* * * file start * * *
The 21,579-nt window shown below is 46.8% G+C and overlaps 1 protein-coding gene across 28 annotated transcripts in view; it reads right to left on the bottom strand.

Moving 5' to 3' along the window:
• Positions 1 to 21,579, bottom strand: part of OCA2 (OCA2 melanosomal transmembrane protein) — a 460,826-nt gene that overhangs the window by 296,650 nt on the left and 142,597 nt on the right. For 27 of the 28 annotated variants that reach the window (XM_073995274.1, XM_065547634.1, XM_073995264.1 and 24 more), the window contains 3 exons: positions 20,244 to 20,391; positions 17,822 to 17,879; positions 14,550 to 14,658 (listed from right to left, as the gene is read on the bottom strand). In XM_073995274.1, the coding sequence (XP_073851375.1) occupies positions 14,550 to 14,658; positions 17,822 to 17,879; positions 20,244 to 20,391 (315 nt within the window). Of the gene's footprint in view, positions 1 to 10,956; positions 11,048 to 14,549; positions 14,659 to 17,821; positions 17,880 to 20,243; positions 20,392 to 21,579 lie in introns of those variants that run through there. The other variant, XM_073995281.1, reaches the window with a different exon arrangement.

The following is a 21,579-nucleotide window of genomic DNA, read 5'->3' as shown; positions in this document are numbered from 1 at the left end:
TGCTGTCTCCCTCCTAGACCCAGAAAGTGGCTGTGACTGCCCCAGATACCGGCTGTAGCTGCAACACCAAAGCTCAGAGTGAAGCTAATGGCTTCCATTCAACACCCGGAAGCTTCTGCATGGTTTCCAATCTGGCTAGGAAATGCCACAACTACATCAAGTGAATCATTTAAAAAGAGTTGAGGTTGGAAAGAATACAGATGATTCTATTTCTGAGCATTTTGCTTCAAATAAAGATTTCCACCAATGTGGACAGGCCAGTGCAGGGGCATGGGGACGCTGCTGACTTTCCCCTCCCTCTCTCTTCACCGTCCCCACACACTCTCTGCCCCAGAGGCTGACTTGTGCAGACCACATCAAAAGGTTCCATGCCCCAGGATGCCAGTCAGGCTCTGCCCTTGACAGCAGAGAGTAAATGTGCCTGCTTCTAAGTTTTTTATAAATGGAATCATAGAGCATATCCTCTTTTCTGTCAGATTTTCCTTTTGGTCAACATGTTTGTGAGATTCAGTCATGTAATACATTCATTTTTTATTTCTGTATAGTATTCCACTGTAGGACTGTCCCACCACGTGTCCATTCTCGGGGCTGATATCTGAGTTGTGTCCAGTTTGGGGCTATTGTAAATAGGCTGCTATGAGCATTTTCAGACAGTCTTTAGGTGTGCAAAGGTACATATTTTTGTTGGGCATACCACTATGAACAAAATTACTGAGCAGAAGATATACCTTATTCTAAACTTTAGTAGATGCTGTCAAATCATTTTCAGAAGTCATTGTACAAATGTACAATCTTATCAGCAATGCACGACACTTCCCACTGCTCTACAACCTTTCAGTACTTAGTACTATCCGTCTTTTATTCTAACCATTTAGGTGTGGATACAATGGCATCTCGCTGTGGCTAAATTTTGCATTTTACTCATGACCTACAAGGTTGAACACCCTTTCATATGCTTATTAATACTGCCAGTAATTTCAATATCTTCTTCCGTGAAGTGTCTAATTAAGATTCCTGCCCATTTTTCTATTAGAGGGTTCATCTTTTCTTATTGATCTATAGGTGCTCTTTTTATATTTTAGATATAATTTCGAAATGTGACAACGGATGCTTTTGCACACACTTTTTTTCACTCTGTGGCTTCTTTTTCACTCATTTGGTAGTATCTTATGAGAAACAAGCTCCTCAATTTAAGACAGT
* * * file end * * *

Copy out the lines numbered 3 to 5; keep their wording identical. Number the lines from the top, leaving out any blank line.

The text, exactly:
• Positions 1 to 21,579, bottom strand: part of OCA2 (OCA2 melanosomal transmembrane protein) — a 460,826-nt gene that overhangs the window by 296,650 nt on the left and 142,597 nt on the right. For 27 of the 28 annotated variants that reach the window (XM_073995274.1, XM_065547634.1, XM_073995264.1 and 24 more), the window contains 3 exons: positions 20,244 to 20,391; positions 17,822 to 17,879; positions 14,550 to 14,658 (listed from right to left, as the gene is read on the bottom strand). In XM_073995274.1, the coding sequence (XP_073851375.1) occupies positions 14,550 to 14,658; positions 17,822 to 17,879; positions 20,244 to 20,391 (315 nt within the window). Of the gene's footprint in view, positions 1 to 10,956; positions 11,048 to 14,549; positions 14,659 to 17,821; positions 17,880 to 20,243; positions 20,392 to 21,579 lie in introns of those variants that run through there. The other variant, XM_073995281.1, reaches the window with a different exon arrangement.

The following is a 21,579-nucleotide window of genomic DNA, read 5'->3' as shown; positions in this document are numbered from 1 at the left end:
TGCTGTCTCCCTCCTAGACCCAGAAAGTGGCTGTGACTGCCCCAGATACCGGCTGTAGCTGCAACACCAAAGCTCAGAGTGAAGCTAATGGCTTCCATTCAACACCCGGAAGCTTCTGCATGGTTTCCAATCTGGCTAGGAAATGCCACAACTACATCAAGTGAATCATTTAAAAAGAGTTGAGGTTGGAAAGAATACAGATGATTCTATTTCTGAGCATTTTGCTTCAAATAAAGATTTCCACCAATGTGGACAGGCCAGTGCAGGGGCATGGGGACGCTGCTGACTTTCCCCTCCCTCTCTCTTCACCGTCCCCACACACTCTCTGCCCCAGAGGCTGACTTGTGCAGACCACATCAAAAGGTTCCATGCCCCAGGATGCCAGTCAGGCTCTGCCCTTGACAGCAGAGAGTAAATGTGCCTGCTTCTAAGTTTTTTATAAATGGAATCATAGAGCATATCCTCTTTTCTGTCAGATTTTCCTTTTGGTCAACATGTTTGTGAGATTCAGTCATGTAATACATTCATTTTTTATTTCTGTATAGTATTCCACTGTAGGACTGTCCCACCACGTGTCCATTCTCGGGGCTGATATCTGAGTTGTGTCCAGTTTGGGGCTATTGTAAATAGGCTGCTATGAGCATTTTCAGACAGTCTTTAGGTGTGCAAAGGTACATATTTTTGTTGGGCATACCACTATGAACAAAATTACTGAGCAGAAGATATACCTTATTCTAAACTTTAGTAGATGCTGTCAAATCATTTTCAGAAGTCATTGTACAAATGTACAATCTTATCAGCAATGCACGACACTTCCCACTGCTCTACAACCTTTCAGTACTTAGTACTATCCGTCTTTTATTCTAACCATTTAGGTGTGGATACAATGGCATCTCGCTGTGGCTAAATTTTGCATTTTACTCATGACCTACAAGGTTGAACACCCTTTCATATGCTTATTAATACTGCCAGTAATTTCAATATCTTCTTCCGTGAAGTGTCTAATTAAGATTCCTGCCCATTTTTCTATTAGAGGGTTCATCTTTTCTTATTGATCTATAGGTGCTCTTTTTATATTTTAGATATAATTTCGAAATGTGACAACGGATGCTTTTGCACACACTTTTTTTCACTCTGTGGCTTCTTTTTCACTCATTTGGTAGTATCTTATGAGAAACAAGCTCCTCAATTTAAGACAGT